We want to be able to share how wonderful the Indian culture is with the world. But how can we do that when we try to keep each other down? We want to involve and encourage as many people as possible.

So the question becomes why? Why should we encourage others in our community? What if they are our competition for schools and jobs? What if their business competes directly with ours? Won’t it hurt us?

In my opinion, no. I’ve seen the discouragement and disappointment of a competitive community and I’ve seen the amazing community that people can build if they have each other’s support. In the long run, everyone moves forward if we work together and lift each other up. Maybe, just maybe, India with its billion of people can have more of a presence world-wide. We could enter in the Olympics and have more than 4 people. We could be more than a side-note in the entertainment industry (especially since India makes the most movies in the world). We could build a great, progressive country that is respected.

I honestly believe this all starts at home. Build each other up. Encourage each other. Help each other move forward.

Self-Doubt

I recently wrote a post with the question of whether or not I am a toxic person.

Logically, I know that I am trying to be the best person I can be even though it doesn’t always show. What I didn’t know is that my self-doubt would increase tremendously since I lost the friend that forced me to confront this question. I didn’t realize how much it would affect me. I can understand it and realize that it happened and there’s not much I can do what happened in the past but I didn’t realize that it would follow me for months.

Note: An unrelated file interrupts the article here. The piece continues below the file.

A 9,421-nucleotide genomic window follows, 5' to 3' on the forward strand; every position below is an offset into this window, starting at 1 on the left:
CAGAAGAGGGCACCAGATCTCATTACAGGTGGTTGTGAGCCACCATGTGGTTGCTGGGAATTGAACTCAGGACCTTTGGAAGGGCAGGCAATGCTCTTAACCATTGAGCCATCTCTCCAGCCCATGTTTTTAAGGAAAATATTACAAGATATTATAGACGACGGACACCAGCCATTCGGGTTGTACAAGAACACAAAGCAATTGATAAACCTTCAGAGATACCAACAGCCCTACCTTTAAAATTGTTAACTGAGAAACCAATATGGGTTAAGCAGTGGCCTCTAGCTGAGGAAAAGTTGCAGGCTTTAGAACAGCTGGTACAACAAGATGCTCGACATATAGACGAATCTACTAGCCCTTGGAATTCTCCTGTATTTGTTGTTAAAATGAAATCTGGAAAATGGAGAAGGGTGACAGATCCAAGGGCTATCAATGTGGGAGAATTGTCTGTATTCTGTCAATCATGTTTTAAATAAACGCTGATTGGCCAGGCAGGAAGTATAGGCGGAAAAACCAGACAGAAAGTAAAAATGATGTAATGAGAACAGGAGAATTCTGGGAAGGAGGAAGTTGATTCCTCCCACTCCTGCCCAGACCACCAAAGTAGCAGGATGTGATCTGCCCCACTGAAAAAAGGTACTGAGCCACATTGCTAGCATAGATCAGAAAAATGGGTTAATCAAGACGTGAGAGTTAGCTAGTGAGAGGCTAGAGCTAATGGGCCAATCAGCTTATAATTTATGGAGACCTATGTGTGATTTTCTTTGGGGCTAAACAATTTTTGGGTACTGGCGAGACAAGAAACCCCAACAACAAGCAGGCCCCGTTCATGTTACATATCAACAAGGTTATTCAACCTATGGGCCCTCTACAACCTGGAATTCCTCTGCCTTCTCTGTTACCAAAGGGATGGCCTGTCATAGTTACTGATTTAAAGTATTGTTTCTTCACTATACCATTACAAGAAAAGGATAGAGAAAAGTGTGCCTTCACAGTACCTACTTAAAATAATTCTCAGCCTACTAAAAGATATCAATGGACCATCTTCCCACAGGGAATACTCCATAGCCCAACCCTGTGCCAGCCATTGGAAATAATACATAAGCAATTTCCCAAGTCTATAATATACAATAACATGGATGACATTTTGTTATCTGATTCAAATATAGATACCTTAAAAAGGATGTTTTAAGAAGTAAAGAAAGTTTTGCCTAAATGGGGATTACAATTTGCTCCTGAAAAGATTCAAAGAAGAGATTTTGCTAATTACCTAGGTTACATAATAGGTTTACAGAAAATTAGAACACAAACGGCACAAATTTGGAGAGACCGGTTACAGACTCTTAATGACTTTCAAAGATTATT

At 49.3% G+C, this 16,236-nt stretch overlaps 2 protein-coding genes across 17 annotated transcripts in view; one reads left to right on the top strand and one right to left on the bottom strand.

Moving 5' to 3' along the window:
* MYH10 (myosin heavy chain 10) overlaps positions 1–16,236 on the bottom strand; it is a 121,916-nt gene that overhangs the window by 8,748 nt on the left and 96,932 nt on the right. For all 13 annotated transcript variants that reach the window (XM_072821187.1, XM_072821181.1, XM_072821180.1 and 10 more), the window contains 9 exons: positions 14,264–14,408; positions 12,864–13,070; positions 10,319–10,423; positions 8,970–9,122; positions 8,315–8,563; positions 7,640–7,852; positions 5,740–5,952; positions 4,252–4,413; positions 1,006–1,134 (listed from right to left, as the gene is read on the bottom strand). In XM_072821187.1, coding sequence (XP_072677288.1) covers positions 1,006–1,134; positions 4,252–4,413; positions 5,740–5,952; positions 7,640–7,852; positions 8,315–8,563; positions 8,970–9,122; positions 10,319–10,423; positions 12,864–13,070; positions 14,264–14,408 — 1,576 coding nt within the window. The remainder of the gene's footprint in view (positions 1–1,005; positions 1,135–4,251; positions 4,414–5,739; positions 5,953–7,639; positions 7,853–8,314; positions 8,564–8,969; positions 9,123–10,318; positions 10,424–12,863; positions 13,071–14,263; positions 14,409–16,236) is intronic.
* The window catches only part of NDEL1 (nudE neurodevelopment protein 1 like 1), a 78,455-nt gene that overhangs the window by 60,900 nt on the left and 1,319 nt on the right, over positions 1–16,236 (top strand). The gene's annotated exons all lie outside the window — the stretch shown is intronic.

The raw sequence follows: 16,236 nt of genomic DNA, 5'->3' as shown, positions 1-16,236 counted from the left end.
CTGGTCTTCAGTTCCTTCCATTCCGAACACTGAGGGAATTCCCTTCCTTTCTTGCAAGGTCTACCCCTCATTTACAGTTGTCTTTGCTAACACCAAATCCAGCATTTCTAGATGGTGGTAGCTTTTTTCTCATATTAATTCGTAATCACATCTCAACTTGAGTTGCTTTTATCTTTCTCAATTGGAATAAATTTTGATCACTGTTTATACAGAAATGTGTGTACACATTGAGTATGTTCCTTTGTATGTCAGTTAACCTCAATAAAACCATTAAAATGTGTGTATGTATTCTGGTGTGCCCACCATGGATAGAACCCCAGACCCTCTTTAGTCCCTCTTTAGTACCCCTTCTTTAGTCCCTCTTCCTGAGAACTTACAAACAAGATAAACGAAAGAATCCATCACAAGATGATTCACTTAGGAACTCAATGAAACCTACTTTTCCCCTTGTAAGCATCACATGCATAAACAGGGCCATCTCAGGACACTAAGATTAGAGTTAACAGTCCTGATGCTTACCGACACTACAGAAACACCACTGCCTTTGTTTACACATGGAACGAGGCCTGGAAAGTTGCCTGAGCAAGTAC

It’s not the first time I’ve been through a loss of some sort. It’s happened before and crushed everything I knew about myself. I remember feeling like I disappeared for a while. I had to really work hard to find myself. I went through therapy and really worked on myself and I became someone I liked and respected. After I entered my 30s, I thought I knew who I was. I had read enough books and really took a look at my life. I found things and people I loved and believed that I had settled into who I was supposed to be. I had accomplished some pretty cool things that I was proud of and moved forward.

There’s been a lot of changes since that point. It’s been almost 8 years since I turned 30. And somehow, I’m back in the middle of a bunch of questions. I have constantly been meeting new people through my kids’ schools and classes and through the dance classes we teach. And through it all, I thought I knew myself and had accepted the fact that not everyone would be my best friend. That was okay. I knew who my tribe was. I knew the strength of the bonds I had formed.

But now, I’m questioning the basic core of myself. Am I someone that people want to be around? Am I someone that my kids like? Am I someone that I can respect?